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Old 10-28-2021, 05:58 PM
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So, in the latest development, it seems that equal derogatory reporting is coming out on Alec Baldwin, on the assistant director, and the armorer. All of them have recent reports of unsafe conduct on the sets of recent productions. I feel bad for Thell Reed if the investigation does find that his daughter was responsible (in part, or majority), since he's a very respected name in the movie armorer world, and he obviously stuck his neck out for her to get her into the business. It means that his career will probably be over, too, not just hers.

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Originally Posted by MoviePropMaster2008 View Post
September 2010 , CA changed the requirement for all firearms to be received by an actual FFL to the creation of the Entertainment FIrearms Permit (EFP) to take the place of the FFL, because the ATF was complaining that CA had all these propmasters applying for FFLs who had no intention of selling anything. Also there is no requirement for ANY licensed person or FFL if the firearm was personally owned. As long as the legal owner was present, there was no transfer involved. The days of people just walking in a getting live firearms has been long over. But no UNLICENSED person can have a firearm shipped to them if the armorer is not bringing their own inventory. Say if a movie was filming and needed weapons from ISS, they still had to ship to an FFL and then given to the production and then returned to the FFL to ship back to ISS when they were done (the EFP did away with this in 2010).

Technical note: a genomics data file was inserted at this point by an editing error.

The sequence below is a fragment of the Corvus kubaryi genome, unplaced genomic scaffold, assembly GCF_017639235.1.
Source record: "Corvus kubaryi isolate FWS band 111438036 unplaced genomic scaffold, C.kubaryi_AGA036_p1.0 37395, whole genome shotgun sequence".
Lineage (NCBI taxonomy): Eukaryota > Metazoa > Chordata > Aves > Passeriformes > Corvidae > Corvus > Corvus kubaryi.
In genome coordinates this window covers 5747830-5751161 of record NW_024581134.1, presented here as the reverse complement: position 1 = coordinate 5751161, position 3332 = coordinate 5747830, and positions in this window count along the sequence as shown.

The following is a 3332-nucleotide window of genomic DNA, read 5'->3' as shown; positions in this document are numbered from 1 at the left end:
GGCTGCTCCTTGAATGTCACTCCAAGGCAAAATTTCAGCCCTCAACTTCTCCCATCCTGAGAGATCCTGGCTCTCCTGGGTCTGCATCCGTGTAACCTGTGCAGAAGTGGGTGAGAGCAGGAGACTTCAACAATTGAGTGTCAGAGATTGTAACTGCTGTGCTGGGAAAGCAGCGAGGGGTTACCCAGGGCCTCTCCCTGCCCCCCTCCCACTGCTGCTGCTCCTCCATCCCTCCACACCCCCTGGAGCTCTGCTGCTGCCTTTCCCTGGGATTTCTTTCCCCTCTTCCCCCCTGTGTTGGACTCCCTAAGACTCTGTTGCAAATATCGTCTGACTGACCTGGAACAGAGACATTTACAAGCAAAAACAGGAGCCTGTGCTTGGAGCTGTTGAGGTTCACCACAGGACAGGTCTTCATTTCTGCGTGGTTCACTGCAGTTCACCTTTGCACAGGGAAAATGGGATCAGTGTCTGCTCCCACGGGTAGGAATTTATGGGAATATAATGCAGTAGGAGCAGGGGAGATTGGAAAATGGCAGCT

Got it, thanks for educating me. I am familiar with the term EFP. However, I wasn't aware that the purpose of the EFP was to clamp down on property masters' (perceived, by ATF) misuse of the FFL system.

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Originally Posted by MoviePropMaster2008 View Post
Just curious were those California Armorers? In CA, if the Propmaster's team handled Title 1 firearms, the Propmaster's team MAY HAVE already had "permitted or FFL" folks in their ranks. Most high end armorers are usually only pulled out to set for the NFA guns, but there are many ways for the NON NFA folks to still get the weapons, but it's not like the 1980s when any random person can just check out a live firearm. And if you have a CA defined 'assault weapon' forget it. You needed an AW permit to rent out ANY CA classified weapons from ISS or Cinema Weaponry, etc. And those are just plain jane semi auto guns with evil scary features.